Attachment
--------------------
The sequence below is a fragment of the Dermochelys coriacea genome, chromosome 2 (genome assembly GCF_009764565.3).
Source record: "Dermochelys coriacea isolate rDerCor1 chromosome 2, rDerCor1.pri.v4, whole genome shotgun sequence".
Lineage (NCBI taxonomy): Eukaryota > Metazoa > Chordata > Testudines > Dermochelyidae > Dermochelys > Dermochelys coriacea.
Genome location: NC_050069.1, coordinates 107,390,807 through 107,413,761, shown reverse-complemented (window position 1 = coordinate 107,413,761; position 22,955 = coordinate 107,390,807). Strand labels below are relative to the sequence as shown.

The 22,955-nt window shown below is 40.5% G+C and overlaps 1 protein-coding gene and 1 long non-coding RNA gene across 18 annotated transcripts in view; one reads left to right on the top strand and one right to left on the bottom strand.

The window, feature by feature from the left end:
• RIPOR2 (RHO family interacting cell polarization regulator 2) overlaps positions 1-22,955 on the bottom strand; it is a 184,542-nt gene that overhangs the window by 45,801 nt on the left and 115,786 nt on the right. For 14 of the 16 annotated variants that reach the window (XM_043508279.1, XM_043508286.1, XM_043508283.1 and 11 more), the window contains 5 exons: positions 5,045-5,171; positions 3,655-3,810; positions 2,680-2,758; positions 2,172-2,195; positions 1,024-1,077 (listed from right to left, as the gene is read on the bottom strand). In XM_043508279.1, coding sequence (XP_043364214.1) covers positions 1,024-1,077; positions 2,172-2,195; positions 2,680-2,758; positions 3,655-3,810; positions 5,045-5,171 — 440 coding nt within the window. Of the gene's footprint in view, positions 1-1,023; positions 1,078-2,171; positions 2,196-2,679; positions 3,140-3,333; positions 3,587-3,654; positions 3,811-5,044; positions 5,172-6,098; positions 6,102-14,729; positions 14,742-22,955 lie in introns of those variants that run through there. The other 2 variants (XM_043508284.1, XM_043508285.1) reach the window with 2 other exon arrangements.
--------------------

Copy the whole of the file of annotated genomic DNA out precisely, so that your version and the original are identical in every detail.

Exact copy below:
The sequence below is a fragment of the Dermochelys coriacea genome, chromosome 2 (genome assembly GCF_009764565.3).
Source record: "Dermochelys coriacea isolate rDerCor1 chromosome 2, rDerCor1.pri.v4, whole genome shotgun sequence".
Lineage (NCBI taxonomy): Eukaryota > Metazoa > Chordata > Testudines > Dermochelyidae > Dermochelys > Dermochelys coriacea.
Genome location: NC_050069.1, coordinates 107,390,807 through 107,413,761, shown reverse-complemented (window position 1 = coordinate 107,413,761; position 22,955 = coordinate 107,390,807). Strand labels below are relative to the sequence as shown.

The 22,955-nt window shown below is 40.5% G+C and overlaps 1 protein-coding gene and 1 long non-coding RNA gene across 18 annotated transcripts in view; one reads left to right on the top strand and one right to left on the bottom strand.

The window, feature by feature from the left end:
• RIPOR2 (RHO family interacting cell polarization regulator 2) overlaps positions 1-22,955 on the bottom strand; it is a 184,542-nt gene that overhangs the window by 45,801 nt on the left and 115,786 nt on the right. For 14 of the 16 annotated variants that reach the window (XM_043508279.1, XM_043508286.1, XM_043508283.1 and 11 more), the window contains 5 exons: positions 5,045-5,171; positions 3,655-3,810; positions 2,680-2,758; positions 2,172-2,195; positions 1,024-1,077 (listed from right to left, as the gene is read on the bottom strand). In XM_043508279.1, coding sequence (XP_043364214.1) covers positions 1,024-1,077; positions 2,172-2,195; positions 2,680-2,758; positions 3,655-3,810; positions 5,045-5,171 — 440 coding nt within the window. Of the gene's footprint in view, positions 1-1,023; positions 1,078-2,171; positions 2,196-2,679; positions 3,140-3,333; positions 3,587-3,654; positions 3,811-5,044; positions 5,172-6,098; positions 6,102-14,729; positions 14,742-22,955 lie in introns of those variants that run through there. The other 2 variants (XM_043508284.1, XM_043508285.1) reach the window with 2 other exon arrangements.